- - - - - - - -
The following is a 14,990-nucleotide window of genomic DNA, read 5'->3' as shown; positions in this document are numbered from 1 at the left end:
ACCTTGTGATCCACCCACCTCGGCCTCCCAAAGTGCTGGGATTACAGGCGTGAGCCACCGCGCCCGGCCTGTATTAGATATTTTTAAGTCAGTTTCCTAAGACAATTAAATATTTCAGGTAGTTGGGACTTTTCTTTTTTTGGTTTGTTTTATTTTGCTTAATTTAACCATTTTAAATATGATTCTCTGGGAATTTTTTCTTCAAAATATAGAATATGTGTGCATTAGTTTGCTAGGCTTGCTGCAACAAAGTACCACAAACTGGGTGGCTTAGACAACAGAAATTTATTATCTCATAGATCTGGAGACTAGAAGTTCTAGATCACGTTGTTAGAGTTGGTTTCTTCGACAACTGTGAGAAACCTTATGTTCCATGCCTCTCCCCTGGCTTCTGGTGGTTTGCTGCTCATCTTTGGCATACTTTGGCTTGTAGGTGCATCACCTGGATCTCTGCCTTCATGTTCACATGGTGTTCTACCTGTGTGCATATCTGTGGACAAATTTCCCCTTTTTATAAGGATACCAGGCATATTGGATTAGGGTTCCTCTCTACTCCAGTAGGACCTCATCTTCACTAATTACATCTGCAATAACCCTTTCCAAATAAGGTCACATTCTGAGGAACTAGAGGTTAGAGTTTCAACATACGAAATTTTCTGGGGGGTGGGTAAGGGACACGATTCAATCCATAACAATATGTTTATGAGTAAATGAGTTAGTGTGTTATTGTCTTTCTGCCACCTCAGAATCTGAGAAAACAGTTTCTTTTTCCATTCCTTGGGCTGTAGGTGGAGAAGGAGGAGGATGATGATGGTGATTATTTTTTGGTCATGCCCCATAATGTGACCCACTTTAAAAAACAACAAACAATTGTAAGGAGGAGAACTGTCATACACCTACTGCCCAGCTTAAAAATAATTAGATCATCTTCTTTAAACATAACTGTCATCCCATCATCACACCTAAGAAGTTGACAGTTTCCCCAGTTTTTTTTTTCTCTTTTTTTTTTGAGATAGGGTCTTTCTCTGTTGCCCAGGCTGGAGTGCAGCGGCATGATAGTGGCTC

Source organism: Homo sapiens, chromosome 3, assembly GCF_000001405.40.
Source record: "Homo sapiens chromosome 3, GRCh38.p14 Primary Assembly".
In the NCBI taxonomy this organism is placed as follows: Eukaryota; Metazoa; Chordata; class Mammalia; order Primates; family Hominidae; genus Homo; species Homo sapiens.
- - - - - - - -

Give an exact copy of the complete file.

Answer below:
The following is a 14,990-nucleotide window of genomic DNA, read 5'->3' as shown; positions in this document are numbered from 1 at the left end:
ACCTTGTGATCCACCCACCTCGGCCTCCCAAAGTGCTGGGATTACAGGCGTGAGCCACCGCGCCCGGCCTGTATTAGATATTTTTAAGTCAGTTTCCTAAGACAATTAAATATTTCAGGTAGTTGGGACTTTTCTTTTTTTGGTTTGTTTTATTTTGCTTAATTTAACCATTTTAAATATGATTCTCTGGGAATTTTTTCTTCAAAATATAGAATATGTGTGCATTAGTTTGCTAGGCTTGCTGCAACAAAGTACCACAAACTGGGTGGCTTAGACAACAGAAATTTATTATCTCATAGATCTGGAGACTAGAAGTTCTAGATCACGTTGTTAGAGTTGGTTTCTTCGACAACTGTGAGAAACCTTATGTTCCATGCCTCTCCCCTGGCTTCTGGTGGTTTGCTGCTCATCTTTGGCATACTTTGGCTTGTAGGTGCATCACCTGGATCTCTGCCTTCATGTTCACATGGTGTTCTACCTGTGTGCATATCTGTGGACAAATTTCCCCTTTTTATAAGGATACCAGGCATATTGGATTAGGGTTCCTCTCTACTCCAGTAGGACCTCATCTTCACTAATTACATCTGCAATAACCCTTTCCAAATAAGGTCACATTCTGAGGAACTAGAGGTTAGAGTTTCAACATACGAAATTTTCTGGGGGGTGGGTAAGGGACACGATTCAATCCATAACAATATGTTTATGAGTAAATGAGTTAGTGTGTTATTGTCTTTCTGCCACCTCAGAATCTGAGAAAACAGTTTCTTTTTCCATTCCTTGGGCTGTAGGTGGAGAAGGAGGAGGATGATGATGGTGATTATTTTTTGGTCATGCCCCATAATGTGACCCACTTTAAAAAACAACAAACAATTGTAAGGAGGAGAACTGTCATACACCTACTGCCCAGCTTAAAAATAATTAGATCATCTTCTTTAAACATAACTGTCATCCCATCATCACACCTAAGAAGTTGACAGTTTCCCCAGTTTTTTTTTTCTCTTTTTTTTTTGAGATAGGGTCTTTCTCTGTTGCCCAGGCTGGAGTGCAGCGGCATGATAGTGGCTC

Source organism: Homo sapiens, chromosome 3, assembly GCF_000001405.40.
Source record: "Homo sapiens chromosome 3, GRCh38.p14 Primary Assembly".
In the NCBI taxonomy this organism is placed as follows: Eukaryota; Metazoa; Chordata; class Mammalia; order Primates; family Hominidae; genus Homo; species Homo sapiens.